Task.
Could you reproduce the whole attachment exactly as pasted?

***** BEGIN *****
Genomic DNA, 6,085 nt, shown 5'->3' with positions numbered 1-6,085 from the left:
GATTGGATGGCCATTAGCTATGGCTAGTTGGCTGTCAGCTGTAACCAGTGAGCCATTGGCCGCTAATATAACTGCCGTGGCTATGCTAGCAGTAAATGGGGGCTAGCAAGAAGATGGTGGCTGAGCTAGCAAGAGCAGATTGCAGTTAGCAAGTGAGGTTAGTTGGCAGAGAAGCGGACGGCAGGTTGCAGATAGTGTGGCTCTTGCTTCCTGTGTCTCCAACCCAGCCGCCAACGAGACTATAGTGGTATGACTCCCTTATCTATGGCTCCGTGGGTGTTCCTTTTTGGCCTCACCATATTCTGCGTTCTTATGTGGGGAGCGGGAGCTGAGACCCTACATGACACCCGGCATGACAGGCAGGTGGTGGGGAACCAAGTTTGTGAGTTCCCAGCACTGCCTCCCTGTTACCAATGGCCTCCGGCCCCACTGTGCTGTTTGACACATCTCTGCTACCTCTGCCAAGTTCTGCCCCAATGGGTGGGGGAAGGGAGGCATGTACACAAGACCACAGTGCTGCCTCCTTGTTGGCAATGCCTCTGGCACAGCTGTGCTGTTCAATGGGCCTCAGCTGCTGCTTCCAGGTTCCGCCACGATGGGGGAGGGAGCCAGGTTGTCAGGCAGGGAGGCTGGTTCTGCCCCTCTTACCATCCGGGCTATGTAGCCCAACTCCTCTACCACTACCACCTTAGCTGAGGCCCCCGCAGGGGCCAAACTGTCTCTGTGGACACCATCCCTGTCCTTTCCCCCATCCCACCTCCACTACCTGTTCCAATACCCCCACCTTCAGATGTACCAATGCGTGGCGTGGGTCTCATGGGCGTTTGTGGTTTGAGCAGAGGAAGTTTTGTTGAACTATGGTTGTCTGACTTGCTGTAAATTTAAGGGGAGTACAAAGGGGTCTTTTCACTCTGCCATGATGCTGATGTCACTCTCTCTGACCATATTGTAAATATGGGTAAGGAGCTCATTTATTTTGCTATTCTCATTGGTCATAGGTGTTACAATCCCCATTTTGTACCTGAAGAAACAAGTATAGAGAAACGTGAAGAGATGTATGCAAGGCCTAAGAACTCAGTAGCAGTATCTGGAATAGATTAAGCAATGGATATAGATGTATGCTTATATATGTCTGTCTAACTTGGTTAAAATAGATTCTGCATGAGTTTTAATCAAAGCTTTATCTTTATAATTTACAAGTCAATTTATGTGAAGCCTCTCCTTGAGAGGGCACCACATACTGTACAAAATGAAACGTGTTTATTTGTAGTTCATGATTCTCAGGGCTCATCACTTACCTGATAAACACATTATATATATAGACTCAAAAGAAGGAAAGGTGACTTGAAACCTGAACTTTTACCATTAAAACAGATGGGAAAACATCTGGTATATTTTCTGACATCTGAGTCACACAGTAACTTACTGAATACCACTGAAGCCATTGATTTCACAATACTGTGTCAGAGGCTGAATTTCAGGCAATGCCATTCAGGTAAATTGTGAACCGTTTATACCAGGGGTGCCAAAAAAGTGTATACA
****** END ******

Genomic DNA, 6,085 nt, shown 5'->3' with positions numbered 1-6,085 from the left:
GATTGGATGGCCATTAGCTATGGCTAGTTGGCTGTCAGCTGTAACCAGTGAGCCATTGGCCGCTAATATAACTGCCGTGGCTATGCTAGCAGTAAATGGGGGCTAGCAAGAAGATGGTGGCTGAGCTAGCAAGAGCAGATTGCAGTTAGCAAGTGAGGTTAGTTGGCAGAGAAGCGGACGGCAGGTTGCAGATAGTGTGGCTCTTGCTTCCTGTGTCTCCAACCCAGCCGCCAACGAGACTATAGTGGTATGACTCCCTTATCTATGGCTCCGTGGGTGTTCCTTTTTGGCCTCACCATATTCTGCGTTCTTATGTGGGGAGCGGGAGCTGAGACCCTACATGACACCCGGCATGACAGGCAGGTGGTGGGGAACCAAGTTTGTGAGTTCCCAGCACTGCCTCCCTGTTACCAATGGCCTCCGGCCCCACTGTGCTGTTTGACACATCTCTGCTACCTCTGCCAAGTTCTGCCCCAATGGGTGGGGGAAGGGAGGCATGTACACAAGACCACAGTGCTGCCTCCTTGTTGGCAATGCCTCTGGCACAGCTGTGCTGTTCAATGGGCCTCAGCTGCTGCTTCCAGGTTCCGCCACGATGGGGGAGGGAGCCAGGTTGTCAGGCAGGGAGGCTGGTTCTGCCCCTCTTACCATCCGGGCTATGTAGCCCAACTCCTCTACCACTACCACCTTAGCTGAGGCCCCCGCAGGGGCCAAACTGTCTCTGTGGACACCATCCCTGTCCTTTCCCCCATCCCACCTCCACTACCTGTTCCAATACCCCCACCTTCAGATGTACCAATGCGTGGCGTGGGTCTCATGGGCGTTTGTGGTTTGAGCAGAGGAAGTTTTGTTGAACTATGGTTGTCTGACTTGCTGTAAATTTAAGGGGAGTACAAAGGGGTCTTTTCACTCTGCCATGATGCTGATGTCACTCTCTCTGACCATATTGTAAATATGGGTAAGGAGCTCATTTATTTTGCTATTCTCATTGGTCATAGGTGTTACAATCCCCATTTTGTACCTGAAGAAACAAGTATAGAGAAACGTGAAGAGATGTATGCAAGGCCTAAGAACTCAGTAGCAGTATCTGGAATAGATTAAGCAATGGATATAGATGTATGCTTATATATGTCTGTCTAACTTGGTTAAAATAGATTCTGCATGAGTTTTAATCAAAGCTTTATCTTTATAATTTACAAGTCAATTTATGTGAAGCCTCTCCTTGAGAGGGCACCACATACTGTACAAAATGAAACGTGTTTATTTGTAGTTCATGATTCTCAGGGCTCATCACTTACCTGATAAACACATTATATATATAGACTCAAAAGAAGGAAAGGTGACTTGAAACCTGAACTTTTACCATTAAAACAGATGGGAAAACATCTGGTATATTTTCTGACATCTGAGTCACACAGTAACTTACTGAATACCACTGAAGCCATTGATTTCACAATACTGTGTCAGAGGCTGAATTTCAGGCAATGCCATTCAGGTAAATTGTGAACCGTTTATACCAGGGGTGCCAAAAAAGTGTATACA